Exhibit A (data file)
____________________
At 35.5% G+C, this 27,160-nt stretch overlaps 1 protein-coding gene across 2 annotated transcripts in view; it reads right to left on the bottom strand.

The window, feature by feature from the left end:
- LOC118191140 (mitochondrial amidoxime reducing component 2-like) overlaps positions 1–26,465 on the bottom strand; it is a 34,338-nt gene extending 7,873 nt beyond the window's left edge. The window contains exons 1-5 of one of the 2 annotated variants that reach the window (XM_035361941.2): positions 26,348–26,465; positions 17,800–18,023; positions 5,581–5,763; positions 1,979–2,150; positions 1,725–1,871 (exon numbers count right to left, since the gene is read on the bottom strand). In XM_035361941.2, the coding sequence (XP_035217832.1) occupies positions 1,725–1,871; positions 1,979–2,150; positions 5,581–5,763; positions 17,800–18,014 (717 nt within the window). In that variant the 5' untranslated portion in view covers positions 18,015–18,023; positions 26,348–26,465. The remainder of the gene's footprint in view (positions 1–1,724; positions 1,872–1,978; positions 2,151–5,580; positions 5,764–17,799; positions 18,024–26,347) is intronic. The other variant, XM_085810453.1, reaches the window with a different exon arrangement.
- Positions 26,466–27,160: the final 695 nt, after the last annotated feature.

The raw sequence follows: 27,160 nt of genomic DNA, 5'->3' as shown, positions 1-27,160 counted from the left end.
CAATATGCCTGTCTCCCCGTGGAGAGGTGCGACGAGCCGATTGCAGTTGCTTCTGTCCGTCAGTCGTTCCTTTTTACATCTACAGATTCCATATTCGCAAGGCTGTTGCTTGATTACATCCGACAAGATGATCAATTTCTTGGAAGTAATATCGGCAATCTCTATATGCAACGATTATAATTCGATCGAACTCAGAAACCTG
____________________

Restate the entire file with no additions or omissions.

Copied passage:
At 35.5% G+C, this 27,160-nt stretch overlaps 1 protein-coding gene across 2 annotated transcripts in view; it reads right to left on the bottom strand.

The window, feature by feature from the left end:
- LOC118191140 (mitochondrial amidoxime reducing component 2-like) overlaps positions 1–26,465 on the bottom strand; it is a 34,338-nt gene extending 7,873 nt beyond the window's left edge. The window contains exons 1-5 of one of the 2 annotated variants that reach the window (XM_035361941.2): positions 26,348–26,465; positions 17,800–18,023; positions 5,581–5,763; positions 1,979–2,150; positions 1,725–1,871 (exon numbers count right to left, since the gene is read on the bottom strand). In XM_035361941.2, the coding sequence (XP_035217832.1) occupies positions 1,725–1,871; positions 1,979–2,150; positions 5,581–5,763; positions 17,800–18,014 (717 nt within the window). In that variant the 5' untranslated portion in view covers positions 18,015–18,023; positions 26,348–26,465. The remainder of the gene's footprint in view (positions 1–1,724; positions 1,872–1,978; positions 2,151–5,580; positions 5,764–17,799; positions 18,024–26,347) is intronic. The other variant, XM_085810453.1, reaches the window with a different exon arrangement.
- Positions 26,466–27,160: the final 695 nt, after the last annotated feature.

The raw sequence follows: 27,160 nt of genomic DNA, 5'->3' as shown, positions 1-27,160 counted from the left end.
CAATATGCCTGTCTCCCCGTGGAGAGGTGCGACGAGCCGATTGCAGTTGCTTCTGTCCGTCAGTCGTTCCTTTTTACATCTACAGATTCCATATTCGCAAGGCTGTTGCTTGATTACATCCGACAAGATGATCAATTTCTTGGAAGTAATATCGGCAATCTCTATATGCAACGATTATAATTCGATCGAACTCAGAAACCTG